Canterbury University claims ‘brain-like’ chip breakthrough

A team at the University of Canterbury claims to have developed computer chips with ‘brain-like functionality’.

The leader of the team that developed the chips, professor Simon Brown claims the chips mimic the signalling behaviour of the brain.

“We were surprised at the extent to which the avalanches or cascades of voltage pulses on our chips replicate the avalanches of ‘action potentials’ that are observed in the brain,” he said.

“These are the signals that pass instructions from one ‘neuron’ to another, and so replicating them is an important step towards being able to make computer chips with brain-like functionality."

Furthermore, he said the chips might provide a different kind of artificial intelligence.

“By understanding the underlying fundamental physical processes, we believe we can design these chips and control their behaviour to do things like pattern or image recognition. The key is that processing on-chip and with low power consumption opens up new applications that are not currently possible."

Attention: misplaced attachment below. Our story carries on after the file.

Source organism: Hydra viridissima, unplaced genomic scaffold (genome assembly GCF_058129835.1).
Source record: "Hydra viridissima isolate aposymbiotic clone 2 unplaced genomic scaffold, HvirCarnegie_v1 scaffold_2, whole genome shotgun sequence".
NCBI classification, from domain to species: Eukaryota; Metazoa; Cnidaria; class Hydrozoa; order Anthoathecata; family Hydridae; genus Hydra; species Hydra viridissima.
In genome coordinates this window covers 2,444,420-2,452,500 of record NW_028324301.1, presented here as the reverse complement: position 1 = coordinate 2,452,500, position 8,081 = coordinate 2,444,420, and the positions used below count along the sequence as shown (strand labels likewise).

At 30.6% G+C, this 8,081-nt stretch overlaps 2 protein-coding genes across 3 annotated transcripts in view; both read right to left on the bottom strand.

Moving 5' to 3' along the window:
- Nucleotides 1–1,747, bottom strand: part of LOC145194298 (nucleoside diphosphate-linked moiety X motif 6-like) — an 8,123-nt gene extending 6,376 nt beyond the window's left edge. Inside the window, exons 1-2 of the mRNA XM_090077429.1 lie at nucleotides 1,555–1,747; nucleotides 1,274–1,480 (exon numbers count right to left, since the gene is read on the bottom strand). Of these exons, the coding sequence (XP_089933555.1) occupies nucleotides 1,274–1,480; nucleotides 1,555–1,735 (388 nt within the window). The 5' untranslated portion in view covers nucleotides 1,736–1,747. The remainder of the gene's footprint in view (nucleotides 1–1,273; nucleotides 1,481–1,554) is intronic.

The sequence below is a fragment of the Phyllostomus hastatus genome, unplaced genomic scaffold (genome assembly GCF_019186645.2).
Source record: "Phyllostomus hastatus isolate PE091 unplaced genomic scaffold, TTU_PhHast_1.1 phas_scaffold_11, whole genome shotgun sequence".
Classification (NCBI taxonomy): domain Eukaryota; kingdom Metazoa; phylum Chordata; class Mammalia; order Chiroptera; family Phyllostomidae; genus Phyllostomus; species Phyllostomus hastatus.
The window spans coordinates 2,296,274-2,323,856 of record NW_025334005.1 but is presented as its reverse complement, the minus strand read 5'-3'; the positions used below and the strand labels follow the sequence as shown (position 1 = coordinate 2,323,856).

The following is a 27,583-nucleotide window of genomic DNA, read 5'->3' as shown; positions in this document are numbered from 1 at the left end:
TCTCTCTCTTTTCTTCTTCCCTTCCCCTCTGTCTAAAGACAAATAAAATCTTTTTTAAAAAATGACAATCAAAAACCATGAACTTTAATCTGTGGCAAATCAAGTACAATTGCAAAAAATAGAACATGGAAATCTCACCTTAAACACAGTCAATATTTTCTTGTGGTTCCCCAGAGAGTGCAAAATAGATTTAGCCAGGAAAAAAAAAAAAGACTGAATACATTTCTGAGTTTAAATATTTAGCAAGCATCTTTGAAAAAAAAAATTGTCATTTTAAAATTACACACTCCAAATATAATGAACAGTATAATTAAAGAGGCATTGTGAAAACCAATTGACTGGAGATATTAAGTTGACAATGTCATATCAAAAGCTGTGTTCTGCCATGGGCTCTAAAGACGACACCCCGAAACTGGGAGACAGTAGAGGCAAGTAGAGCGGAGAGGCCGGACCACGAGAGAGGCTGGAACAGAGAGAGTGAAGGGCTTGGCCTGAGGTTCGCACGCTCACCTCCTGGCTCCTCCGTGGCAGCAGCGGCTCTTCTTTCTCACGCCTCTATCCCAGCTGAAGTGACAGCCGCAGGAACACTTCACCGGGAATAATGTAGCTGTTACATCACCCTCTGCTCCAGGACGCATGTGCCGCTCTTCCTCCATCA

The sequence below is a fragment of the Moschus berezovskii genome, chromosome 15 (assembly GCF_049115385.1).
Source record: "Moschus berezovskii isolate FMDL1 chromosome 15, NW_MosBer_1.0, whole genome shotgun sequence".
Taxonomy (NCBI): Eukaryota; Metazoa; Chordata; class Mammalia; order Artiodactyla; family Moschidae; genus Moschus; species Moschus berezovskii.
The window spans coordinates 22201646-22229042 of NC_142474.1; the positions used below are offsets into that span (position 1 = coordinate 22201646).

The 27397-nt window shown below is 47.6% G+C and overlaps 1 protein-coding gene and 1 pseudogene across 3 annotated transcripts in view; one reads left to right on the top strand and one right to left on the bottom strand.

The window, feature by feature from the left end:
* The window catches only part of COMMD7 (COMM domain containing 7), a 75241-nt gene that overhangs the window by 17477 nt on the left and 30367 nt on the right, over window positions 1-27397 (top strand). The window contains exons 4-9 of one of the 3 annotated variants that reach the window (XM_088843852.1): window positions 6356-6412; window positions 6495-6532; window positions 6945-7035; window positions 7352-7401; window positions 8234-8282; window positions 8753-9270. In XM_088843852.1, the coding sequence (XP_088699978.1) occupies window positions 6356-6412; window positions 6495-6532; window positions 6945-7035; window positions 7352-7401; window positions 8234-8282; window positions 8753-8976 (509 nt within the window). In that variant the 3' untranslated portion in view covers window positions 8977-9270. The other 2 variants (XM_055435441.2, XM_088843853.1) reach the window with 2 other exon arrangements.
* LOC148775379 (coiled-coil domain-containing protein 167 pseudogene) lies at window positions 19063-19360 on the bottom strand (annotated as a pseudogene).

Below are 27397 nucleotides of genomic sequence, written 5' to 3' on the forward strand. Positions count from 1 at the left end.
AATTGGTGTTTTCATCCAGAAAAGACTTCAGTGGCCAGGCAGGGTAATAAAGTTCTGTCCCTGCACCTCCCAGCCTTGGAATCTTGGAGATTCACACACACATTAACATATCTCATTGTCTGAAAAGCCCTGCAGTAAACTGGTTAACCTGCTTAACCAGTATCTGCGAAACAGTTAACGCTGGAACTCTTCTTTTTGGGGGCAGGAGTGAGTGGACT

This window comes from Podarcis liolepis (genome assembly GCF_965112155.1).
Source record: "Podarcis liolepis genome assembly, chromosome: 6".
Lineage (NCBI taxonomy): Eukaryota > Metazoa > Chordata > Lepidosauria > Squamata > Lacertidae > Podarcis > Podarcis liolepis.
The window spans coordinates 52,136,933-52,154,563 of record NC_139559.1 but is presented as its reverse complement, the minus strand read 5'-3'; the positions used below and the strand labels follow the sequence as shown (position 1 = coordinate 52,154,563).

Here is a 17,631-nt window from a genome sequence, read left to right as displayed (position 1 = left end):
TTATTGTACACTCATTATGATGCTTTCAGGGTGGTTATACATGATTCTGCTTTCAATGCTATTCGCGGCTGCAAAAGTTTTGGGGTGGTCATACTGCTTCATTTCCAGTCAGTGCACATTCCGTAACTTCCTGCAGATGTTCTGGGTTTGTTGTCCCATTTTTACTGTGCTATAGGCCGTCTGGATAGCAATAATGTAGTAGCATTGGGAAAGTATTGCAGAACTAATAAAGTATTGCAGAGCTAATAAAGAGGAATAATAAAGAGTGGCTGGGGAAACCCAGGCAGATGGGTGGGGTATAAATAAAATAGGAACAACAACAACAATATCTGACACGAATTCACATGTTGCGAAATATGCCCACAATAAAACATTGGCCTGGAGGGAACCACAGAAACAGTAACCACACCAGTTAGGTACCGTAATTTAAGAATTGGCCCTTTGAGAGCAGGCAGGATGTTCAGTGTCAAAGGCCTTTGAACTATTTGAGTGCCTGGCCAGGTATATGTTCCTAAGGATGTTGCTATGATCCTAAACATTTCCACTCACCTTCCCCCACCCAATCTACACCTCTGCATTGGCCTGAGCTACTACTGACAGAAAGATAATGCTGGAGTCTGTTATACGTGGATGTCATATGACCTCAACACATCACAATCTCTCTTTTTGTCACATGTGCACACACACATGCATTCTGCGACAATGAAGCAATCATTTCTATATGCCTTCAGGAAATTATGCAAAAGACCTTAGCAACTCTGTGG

Details of the chips have been presented in a paper Avalanches and criticality in self-organised nanoscale networks published in the peer-reviewed journal Science Advances.

According to the university, the paper proves signals on the chips are remarkably like those that pass through the network of neurons in the brain. It says this is important for building new kinds of computers because the brain is very good at processing information using very small amounts of energy.

“Brain-like computing could enable ‘edge computing’ and address the ever increasing energy consumption of computers.”

Copyright © 2019 IDG Communications, Inc.

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